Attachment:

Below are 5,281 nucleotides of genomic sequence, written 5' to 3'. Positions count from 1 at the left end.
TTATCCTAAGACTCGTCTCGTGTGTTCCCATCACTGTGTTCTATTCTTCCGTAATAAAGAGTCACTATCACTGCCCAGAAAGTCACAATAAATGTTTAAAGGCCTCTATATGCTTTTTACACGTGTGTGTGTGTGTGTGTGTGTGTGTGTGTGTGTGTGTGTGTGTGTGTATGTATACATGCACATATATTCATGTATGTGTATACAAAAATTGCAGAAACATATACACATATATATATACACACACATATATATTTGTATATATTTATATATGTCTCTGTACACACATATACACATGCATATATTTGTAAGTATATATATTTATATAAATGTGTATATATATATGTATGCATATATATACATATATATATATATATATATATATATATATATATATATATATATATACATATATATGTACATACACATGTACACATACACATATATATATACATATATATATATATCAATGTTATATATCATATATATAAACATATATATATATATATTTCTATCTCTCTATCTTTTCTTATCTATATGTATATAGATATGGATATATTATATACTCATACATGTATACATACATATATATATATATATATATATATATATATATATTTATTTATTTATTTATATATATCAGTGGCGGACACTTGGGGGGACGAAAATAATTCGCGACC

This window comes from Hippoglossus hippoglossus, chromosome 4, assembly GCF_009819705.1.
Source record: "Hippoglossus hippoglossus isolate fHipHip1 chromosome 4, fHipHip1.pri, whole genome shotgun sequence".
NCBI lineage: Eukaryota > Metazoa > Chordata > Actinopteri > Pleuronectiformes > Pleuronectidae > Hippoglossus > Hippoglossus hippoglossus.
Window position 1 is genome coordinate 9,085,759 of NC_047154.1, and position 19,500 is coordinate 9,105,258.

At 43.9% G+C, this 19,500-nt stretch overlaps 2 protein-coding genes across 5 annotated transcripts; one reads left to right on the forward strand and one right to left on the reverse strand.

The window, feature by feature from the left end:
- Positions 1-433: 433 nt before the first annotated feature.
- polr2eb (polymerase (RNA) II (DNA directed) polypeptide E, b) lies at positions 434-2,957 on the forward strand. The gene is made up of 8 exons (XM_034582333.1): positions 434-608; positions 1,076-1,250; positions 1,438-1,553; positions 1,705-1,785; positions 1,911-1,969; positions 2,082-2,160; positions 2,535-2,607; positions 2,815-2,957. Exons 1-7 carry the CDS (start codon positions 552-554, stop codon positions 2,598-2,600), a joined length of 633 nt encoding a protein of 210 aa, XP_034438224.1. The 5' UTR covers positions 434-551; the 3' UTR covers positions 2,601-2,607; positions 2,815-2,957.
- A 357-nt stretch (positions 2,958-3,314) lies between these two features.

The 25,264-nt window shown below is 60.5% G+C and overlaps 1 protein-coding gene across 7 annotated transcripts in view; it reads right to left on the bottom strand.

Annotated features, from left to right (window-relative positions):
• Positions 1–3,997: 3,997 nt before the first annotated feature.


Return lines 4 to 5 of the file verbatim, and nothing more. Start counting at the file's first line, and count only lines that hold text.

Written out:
Source record: "Hippoglossus hippoglossus isolate fHipHip1 chromosome 4, fHipHip1.pri, whole genome shotgun sequence".
NCBI lineage: Eukaryota > Metazoa > Chordata > Actinopteri > Pleuronectiformes > Pleuronectidae > Hippoglossus > Hippoglossus hippoglossus.